Rep. David Steffen (R - Green Bay) – Critical infrastructure is a term used by the government to describe assets that are essential for the functioning of a society and economy. Most commonly associated with the term are facilities for: shelter, agriculture, water supply, public health, transportation, security services, electricity generation, transmission and distribution (ie. Natural gas, fuel oil, coal, nuclear power) and telecommunication.
In recent years, critical infrastructure sites throughout the Midwest have been the
recipients of worker harassment and millions of dollars of vandalism and damage. Acts such as
these do not only negatively affect the property being damaged but is also putting nearby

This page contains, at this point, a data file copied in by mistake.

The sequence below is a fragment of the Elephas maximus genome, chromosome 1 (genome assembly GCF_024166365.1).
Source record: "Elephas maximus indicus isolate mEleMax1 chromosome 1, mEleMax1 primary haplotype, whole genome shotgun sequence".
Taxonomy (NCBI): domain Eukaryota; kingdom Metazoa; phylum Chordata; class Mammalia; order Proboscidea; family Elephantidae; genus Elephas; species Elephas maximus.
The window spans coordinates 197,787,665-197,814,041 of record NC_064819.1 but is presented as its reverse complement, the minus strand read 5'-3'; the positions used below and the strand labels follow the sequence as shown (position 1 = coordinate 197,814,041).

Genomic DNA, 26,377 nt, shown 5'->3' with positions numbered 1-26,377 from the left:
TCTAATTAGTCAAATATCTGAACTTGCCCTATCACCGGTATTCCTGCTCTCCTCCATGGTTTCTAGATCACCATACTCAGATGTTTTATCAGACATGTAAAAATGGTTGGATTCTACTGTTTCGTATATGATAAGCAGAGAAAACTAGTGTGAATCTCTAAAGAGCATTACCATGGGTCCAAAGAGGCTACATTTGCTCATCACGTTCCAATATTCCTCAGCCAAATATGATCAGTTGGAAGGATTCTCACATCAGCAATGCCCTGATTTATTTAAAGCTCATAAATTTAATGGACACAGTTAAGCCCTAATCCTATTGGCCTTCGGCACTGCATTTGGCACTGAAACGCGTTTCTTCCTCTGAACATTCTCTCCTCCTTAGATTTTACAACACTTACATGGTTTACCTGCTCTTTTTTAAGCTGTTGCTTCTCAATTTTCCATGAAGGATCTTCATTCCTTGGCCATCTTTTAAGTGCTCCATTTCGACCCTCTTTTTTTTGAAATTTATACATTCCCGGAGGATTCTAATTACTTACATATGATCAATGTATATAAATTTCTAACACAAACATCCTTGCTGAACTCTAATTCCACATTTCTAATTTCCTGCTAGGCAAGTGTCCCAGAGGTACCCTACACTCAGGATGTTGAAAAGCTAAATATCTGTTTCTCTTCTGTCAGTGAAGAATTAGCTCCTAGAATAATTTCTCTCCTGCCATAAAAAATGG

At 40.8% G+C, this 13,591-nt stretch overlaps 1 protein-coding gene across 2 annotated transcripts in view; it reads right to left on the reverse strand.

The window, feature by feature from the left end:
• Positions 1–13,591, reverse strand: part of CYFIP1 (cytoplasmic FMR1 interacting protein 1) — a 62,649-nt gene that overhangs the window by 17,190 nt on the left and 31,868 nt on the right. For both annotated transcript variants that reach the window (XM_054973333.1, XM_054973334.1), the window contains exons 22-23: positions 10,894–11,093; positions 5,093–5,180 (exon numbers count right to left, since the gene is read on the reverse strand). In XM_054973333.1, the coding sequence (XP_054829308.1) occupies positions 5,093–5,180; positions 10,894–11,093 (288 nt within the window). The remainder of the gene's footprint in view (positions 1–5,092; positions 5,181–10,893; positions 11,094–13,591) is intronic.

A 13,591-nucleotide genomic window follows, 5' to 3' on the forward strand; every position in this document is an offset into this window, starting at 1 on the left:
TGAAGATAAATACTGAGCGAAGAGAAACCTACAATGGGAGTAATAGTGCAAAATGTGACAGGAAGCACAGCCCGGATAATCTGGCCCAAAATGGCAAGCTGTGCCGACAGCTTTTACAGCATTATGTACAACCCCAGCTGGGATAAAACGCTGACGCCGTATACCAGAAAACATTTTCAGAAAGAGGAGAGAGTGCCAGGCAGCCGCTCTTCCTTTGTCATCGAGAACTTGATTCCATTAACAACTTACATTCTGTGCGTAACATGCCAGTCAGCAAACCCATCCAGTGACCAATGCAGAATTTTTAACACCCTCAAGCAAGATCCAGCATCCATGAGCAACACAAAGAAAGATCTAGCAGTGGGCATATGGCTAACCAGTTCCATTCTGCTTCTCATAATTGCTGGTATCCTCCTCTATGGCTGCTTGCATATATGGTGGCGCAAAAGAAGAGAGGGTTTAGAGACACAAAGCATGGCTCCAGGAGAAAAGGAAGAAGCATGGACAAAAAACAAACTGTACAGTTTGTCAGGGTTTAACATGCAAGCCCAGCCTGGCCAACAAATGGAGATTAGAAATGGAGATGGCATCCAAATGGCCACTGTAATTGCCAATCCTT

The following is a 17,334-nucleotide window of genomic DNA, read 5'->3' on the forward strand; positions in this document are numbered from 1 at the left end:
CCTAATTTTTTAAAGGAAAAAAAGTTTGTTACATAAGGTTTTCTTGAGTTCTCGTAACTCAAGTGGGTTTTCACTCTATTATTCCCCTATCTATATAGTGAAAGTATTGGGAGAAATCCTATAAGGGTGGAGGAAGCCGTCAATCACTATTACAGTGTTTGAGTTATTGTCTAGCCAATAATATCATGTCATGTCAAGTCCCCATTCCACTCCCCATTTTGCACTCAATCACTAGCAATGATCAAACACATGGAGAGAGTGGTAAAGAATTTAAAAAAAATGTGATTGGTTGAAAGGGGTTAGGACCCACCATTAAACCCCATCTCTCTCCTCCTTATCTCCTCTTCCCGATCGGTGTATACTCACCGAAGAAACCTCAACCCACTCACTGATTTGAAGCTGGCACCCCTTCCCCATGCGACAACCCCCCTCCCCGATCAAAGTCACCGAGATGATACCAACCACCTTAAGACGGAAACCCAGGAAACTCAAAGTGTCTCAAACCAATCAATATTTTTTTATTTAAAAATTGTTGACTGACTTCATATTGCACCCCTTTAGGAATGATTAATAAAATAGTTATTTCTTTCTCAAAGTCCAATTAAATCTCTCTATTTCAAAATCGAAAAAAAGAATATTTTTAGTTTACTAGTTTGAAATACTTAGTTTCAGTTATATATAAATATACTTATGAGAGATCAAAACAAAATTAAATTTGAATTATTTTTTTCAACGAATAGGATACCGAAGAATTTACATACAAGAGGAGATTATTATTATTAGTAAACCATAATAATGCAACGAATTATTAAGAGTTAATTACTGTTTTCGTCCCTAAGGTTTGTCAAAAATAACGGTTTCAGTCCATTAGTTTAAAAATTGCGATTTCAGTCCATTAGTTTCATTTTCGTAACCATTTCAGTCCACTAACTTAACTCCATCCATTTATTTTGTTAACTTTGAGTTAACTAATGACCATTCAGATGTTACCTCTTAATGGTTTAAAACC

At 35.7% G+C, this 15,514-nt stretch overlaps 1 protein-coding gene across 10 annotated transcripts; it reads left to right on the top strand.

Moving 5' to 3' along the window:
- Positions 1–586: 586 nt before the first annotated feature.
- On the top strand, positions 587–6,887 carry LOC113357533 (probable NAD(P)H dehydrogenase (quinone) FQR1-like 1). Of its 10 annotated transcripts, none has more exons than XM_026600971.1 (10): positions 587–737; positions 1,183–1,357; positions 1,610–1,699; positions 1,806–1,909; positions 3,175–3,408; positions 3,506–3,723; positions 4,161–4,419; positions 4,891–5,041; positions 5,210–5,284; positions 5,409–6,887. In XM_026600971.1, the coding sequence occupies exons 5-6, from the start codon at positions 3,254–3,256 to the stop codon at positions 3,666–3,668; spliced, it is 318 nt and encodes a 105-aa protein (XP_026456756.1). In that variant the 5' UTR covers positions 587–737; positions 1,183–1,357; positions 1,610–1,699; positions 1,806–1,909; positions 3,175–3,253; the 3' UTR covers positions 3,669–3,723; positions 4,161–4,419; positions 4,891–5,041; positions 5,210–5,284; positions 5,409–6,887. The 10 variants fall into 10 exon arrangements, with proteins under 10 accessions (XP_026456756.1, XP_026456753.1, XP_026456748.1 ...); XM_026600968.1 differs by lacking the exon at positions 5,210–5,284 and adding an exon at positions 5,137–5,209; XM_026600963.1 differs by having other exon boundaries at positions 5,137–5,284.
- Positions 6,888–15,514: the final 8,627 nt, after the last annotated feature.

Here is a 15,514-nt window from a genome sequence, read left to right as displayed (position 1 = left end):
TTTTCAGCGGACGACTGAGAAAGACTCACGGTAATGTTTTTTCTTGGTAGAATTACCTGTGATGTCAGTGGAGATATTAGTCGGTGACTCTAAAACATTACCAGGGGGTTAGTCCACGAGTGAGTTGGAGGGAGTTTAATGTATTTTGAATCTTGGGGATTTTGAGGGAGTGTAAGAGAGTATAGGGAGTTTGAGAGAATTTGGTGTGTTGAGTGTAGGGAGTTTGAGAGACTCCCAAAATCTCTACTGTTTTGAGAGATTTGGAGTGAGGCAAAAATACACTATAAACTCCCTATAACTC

communities and environment as risk.
Sen. Van H. Wanggaard (R-Racine) – As you know, our power grid and related infrastructure is a target that can be damaged and/or sabotaged. A single person could create a problem that could disrupt energy services for hundreds of thousands of people. This is danger to our economy and our safety.
We saw this happen earlier this year in Madison with the MG&E fire. I know the MG&E fire was an accident, but you can see the impact the accident caused. Now imagine, the impact ifthat fire was intentional. The damage could have been far greater and widespread.